Racing blades carve ice in Whitehorse

Team Yukon short trackers had a rough time on the Olympic Ice this weekend during the 2006 Canada Post Age Class Short Track Championships.

Team Yukon short trackers had a rough time on the Olympic Ice this weekend during the 2006 Canada Post Age Class Short Track Championships.

After last month’s impressive medal haul at the Arctic Winter Games, this weekend humbled the team.

“It’s quite a bit tougher at the nationals,” said Troy Henry, who skated to four gold ulus in Kenai. “These skaters will be going to the national team.”

Henry had some hard luck in his junior division races, and things just wouldn’t come together for him.

“I had one bad race, and two falls,” he said.

In the 777 metre, his best event, he was disqualified after winning the c-consolation final on Sunday.

Fellow Yukoner Brett Elliot skated to a d-consolation win in the intermediate men’s 500-metre on Saturday.

“This calibre of competition is amazing, a lot higher than Arctics,” said Elliot. “It was nice to have the home crowd cheering for me, too.”

Bruce Henry, president of Speed Skating Yukon, put the weekend’s results in perspective.

“These are the best skaters in their age group in Canada, and Canada is at the top in the world in this sport… this is the top echelon,” he said. “So if we finished in mid-park, we did fantastic.”

Top young skaters from six provinces and all three territories descended on the Canada Games Centre earlier in the week, 130 athletes in midget, juvenile, junior and intermediate divisions. (Newfoundland, Nova Scotia, PEI and Manitoba didn’t send teams this year.)

It was a great tournament overall, according to Yukon coach Tom Elliot. “Many personal bests were set, and everyone put together at least one good race.”

A total of seven new Canadian records were set over the weekend, and there were 32 skaters had sub-record times on top of that.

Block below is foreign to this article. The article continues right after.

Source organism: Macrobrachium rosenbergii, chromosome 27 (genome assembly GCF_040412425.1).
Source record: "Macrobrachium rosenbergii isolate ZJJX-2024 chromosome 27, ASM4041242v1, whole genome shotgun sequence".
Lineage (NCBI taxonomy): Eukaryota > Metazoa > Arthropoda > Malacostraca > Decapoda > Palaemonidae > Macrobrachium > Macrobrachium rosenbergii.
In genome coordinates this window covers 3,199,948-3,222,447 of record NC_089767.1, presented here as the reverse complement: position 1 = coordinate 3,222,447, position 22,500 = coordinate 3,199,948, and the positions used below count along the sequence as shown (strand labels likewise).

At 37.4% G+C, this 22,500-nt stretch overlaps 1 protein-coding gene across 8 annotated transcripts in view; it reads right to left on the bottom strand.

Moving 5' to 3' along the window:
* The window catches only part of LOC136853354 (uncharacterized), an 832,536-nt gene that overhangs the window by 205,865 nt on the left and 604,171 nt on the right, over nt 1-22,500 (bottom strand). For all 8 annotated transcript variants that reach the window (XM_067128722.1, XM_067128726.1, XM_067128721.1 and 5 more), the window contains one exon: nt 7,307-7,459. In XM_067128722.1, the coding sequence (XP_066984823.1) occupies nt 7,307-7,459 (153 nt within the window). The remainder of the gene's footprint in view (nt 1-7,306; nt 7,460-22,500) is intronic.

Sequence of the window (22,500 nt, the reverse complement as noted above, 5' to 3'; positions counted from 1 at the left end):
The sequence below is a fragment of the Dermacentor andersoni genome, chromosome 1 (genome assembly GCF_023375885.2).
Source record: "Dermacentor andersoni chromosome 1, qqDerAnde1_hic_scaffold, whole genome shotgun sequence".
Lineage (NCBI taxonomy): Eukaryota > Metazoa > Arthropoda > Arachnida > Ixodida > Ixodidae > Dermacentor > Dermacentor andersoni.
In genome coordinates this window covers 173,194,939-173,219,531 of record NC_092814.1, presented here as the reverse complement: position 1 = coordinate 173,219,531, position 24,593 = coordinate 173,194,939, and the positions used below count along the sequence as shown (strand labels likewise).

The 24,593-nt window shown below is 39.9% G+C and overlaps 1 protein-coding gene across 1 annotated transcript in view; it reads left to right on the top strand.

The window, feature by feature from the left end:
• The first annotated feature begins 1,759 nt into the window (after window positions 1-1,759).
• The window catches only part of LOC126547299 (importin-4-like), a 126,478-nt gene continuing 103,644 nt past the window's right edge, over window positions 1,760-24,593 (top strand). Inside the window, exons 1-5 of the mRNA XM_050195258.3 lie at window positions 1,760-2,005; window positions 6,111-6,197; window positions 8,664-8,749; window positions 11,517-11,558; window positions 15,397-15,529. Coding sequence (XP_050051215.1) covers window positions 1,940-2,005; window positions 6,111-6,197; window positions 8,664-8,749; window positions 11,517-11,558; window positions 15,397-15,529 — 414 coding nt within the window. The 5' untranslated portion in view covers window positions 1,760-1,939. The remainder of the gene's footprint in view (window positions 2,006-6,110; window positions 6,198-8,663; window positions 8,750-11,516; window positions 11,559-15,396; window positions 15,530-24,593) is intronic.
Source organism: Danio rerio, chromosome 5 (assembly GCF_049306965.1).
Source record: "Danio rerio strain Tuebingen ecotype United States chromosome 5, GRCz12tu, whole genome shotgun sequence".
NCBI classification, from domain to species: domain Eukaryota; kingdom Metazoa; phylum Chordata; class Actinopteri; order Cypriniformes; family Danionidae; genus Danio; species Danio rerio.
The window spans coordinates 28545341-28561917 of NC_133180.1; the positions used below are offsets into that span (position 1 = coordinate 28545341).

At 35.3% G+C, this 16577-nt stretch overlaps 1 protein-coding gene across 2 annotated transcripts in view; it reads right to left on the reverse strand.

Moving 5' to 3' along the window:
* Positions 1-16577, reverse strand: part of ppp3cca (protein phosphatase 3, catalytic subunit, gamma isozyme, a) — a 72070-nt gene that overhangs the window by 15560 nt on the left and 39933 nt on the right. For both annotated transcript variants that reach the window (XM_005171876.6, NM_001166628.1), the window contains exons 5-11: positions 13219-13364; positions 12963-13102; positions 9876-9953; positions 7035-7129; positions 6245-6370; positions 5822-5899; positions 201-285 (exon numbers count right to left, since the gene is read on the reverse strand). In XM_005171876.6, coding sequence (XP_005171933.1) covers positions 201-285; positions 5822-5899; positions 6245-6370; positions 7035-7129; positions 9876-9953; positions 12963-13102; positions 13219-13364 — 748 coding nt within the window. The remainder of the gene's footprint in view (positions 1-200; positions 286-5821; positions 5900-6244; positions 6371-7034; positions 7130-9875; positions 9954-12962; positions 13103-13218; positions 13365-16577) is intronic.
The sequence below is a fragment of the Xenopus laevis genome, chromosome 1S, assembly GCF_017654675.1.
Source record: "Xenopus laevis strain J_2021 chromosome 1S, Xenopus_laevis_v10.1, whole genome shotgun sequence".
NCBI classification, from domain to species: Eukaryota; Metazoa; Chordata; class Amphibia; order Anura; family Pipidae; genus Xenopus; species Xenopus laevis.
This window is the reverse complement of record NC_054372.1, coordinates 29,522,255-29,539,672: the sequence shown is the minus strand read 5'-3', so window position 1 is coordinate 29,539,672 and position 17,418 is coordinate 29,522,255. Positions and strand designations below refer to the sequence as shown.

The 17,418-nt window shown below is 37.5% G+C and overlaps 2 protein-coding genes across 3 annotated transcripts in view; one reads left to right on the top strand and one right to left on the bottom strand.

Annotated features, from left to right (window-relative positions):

Most impressive was the intermediate women’s 1000 metre, in which the top four skaters beat the old record, with Quebec’s Caroline Truchon taking the gold.

“It’s a sign we have good ice,” said Tom Elliot. The high altitude doesn’t hurt either. “It’s easier to move through thinner air,” said Bruce Henry.

Short track powerhouse Quebec led the medal count, and there were many cheek kisses for Olympian Catriona Le May Doan, as she presented medals to the champions.

 Le May Doan was in town to boost the Canada Winter Games, and help announce Bell Canada’s commitment of $250,000 in funding for the Games.

“This is where I was,” said Le May Doan after handing out the medals on Saturday. “I skated these championships many, many times, I did both short and long track.”

“It’s a thrill for me because these are the kids of the future, in the sport I love,” she added.

“It was fortunate for us,” said Brian Kitchen, Canada Games sport chair for speed skating and one of the organizers of this weekend’s championships. Le May Doan’s schedule and the championships just came together at the right time.

Although Yukon didn’t get any medals, things seem golden for the tournament organizers.

“Everyone is raving about the facility, this is an A-one spot,” said Kitchen. It’s good news for next year’s Canada Games, which will actually host fewer athletes in an open age category. “It’s simply fine tuning. All the officials are happy with the setup.”

“We’ve got nothing but praise for how smoothly things have gone,” said Tom Elliot after the last race on Sunday. “The people behind the scenes deserve a pat on the back.”

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